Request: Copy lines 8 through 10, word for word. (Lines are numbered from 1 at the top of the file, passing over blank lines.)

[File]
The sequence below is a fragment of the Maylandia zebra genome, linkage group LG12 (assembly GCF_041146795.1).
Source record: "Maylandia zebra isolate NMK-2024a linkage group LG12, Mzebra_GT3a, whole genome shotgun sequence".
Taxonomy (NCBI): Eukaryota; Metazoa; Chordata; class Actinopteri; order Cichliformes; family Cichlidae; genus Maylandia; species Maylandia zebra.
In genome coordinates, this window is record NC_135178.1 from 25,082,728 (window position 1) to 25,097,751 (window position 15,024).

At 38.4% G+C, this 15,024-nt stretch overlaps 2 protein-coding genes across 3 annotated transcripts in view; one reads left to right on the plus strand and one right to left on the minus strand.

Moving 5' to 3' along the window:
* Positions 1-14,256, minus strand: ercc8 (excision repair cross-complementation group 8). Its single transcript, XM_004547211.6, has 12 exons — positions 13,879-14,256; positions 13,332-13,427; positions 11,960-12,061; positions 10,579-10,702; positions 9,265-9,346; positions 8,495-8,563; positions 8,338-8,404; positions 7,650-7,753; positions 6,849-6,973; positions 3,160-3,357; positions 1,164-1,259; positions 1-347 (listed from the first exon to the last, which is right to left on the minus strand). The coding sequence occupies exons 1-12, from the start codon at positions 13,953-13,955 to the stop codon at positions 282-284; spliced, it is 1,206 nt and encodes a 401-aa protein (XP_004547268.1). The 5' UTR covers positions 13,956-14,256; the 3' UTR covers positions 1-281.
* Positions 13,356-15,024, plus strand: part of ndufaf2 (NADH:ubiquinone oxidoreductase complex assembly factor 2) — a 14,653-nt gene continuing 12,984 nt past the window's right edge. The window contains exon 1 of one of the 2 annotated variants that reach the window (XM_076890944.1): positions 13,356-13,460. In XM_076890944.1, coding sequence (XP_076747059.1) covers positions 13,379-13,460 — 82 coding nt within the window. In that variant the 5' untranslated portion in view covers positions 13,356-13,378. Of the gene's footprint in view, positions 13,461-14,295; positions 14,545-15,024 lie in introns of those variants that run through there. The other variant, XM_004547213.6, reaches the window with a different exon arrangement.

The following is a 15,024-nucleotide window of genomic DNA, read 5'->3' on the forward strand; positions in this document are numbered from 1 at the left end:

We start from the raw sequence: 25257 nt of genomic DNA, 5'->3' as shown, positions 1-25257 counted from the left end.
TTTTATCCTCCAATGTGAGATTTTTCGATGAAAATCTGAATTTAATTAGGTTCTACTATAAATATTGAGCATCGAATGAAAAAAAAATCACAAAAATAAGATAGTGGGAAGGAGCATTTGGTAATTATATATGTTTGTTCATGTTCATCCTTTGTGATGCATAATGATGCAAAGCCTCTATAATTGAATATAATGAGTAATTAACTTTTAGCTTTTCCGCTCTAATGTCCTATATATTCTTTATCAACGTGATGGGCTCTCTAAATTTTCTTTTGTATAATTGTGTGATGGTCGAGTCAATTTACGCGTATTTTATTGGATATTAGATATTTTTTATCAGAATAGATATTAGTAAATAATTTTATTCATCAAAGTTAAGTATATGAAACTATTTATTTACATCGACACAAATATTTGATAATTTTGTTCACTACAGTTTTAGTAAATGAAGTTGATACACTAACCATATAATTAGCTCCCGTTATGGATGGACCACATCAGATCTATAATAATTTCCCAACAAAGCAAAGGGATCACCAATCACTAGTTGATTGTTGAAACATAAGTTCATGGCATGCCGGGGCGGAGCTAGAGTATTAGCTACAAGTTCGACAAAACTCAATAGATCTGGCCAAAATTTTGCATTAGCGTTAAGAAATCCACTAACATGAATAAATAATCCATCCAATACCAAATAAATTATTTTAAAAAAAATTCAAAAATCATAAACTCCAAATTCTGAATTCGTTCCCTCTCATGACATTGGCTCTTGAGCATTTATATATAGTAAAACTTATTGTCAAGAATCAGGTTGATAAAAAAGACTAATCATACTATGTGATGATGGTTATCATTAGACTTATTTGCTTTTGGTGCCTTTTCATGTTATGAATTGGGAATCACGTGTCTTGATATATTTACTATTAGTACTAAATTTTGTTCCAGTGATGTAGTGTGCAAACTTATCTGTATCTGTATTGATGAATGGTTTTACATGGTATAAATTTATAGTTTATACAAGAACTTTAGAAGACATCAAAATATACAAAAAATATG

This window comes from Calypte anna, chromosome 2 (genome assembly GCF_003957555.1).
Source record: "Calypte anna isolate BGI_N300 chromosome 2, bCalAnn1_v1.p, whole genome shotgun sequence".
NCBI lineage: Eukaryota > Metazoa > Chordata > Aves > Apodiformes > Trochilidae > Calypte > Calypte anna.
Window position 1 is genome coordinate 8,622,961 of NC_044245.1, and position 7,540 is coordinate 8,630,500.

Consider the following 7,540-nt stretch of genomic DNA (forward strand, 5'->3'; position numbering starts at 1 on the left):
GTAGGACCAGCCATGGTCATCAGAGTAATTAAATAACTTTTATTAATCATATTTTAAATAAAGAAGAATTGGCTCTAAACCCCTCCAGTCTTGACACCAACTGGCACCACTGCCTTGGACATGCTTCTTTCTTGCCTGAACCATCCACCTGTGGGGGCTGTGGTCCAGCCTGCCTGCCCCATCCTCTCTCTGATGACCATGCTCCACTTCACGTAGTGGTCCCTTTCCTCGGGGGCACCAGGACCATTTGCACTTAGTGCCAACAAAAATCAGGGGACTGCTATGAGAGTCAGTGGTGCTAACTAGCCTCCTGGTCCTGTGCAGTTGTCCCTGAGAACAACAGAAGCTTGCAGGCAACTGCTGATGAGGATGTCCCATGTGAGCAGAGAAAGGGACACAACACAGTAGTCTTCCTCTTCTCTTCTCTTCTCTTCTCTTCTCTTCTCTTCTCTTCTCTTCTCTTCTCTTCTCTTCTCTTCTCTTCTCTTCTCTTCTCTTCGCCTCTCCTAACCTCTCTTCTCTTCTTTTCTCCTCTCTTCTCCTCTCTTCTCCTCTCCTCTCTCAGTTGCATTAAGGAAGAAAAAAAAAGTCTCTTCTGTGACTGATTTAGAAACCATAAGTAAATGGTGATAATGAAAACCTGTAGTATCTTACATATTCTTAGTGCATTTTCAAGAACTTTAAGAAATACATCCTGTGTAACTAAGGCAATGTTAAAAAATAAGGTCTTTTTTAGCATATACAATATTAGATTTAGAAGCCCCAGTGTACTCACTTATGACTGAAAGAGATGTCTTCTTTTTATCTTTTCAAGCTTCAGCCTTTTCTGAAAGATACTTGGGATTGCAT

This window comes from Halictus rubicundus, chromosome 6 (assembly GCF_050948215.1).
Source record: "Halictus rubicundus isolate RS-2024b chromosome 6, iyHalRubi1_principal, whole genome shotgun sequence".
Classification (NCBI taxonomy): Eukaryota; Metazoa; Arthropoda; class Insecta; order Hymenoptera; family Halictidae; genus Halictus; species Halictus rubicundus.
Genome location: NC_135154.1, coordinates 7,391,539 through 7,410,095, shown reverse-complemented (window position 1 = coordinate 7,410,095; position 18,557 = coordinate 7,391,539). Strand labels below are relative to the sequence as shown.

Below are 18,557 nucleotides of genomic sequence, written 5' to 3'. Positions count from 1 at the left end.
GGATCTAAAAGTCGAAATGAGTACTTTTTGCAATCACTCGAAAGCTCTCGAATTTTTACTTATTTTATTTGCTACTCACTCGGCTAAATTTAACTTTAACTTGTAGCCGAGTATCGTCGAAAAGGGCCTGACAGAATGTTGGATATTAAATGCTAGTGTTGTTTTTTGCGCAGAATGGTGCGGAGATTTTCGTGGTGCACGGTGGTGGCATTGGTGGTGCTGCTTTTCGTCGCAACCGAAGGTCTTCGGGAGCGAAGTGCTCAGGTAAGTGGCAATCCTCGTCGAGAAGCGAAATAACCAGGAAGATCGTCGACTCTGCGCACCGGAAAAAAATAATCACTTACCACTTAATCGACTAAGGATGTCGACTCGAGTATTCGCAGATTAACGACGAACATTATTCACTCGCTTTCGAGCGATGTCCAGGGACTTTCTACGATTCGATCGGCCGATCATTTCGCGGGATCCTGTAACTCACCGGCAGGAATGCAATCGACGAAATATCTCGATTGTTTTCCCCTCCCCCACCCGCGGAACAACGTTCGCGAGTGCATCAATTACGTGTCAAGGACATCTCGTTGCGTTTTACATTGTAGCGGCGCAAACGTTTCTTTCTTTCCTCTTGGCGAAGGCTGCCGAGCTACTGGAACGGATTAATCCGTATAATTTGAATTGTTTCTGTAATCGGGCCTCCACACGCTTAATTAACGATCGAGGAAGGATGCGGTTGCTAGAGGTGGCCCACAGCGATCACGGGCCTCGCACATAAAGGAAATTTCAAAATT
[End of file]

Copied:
* Positions 13,356-15,024, plus strand: part of ndufaf2 (NADH:ubiquinone oxidoreductase complex assembly factor 2) — a 14,653-nt gene continuing 12,984 nt past the window's right edge. The window contains exon 1 of one of the 2 annotated variants that reach the window (XM_076890944.1): positions 13,356-13,460. In XM_076890944.1, coding sequence (XP_076747059.1) covers positions 13,379-13,460 — 82 coding nt within the window. In that variant the 5' untranslated portion in view covers positions 13,356-13,378. Of the gene's footprint in view, positions 13,461-14,295; positions 14,545-15,024 lie in introns of those variants that run through there. The other variant, XM_004547213.6, reaches the window with a different exon arrangement.

The following is a 15,024-nucleotide window of genomic DNA, read 5'->3' on the forward strand; positions in this document are numbered from 1 at the left end:

We start from the raw sequence: 25257 nt of genomic DNA, 5'->3' as shown, positions 1-25257 counted from the left end.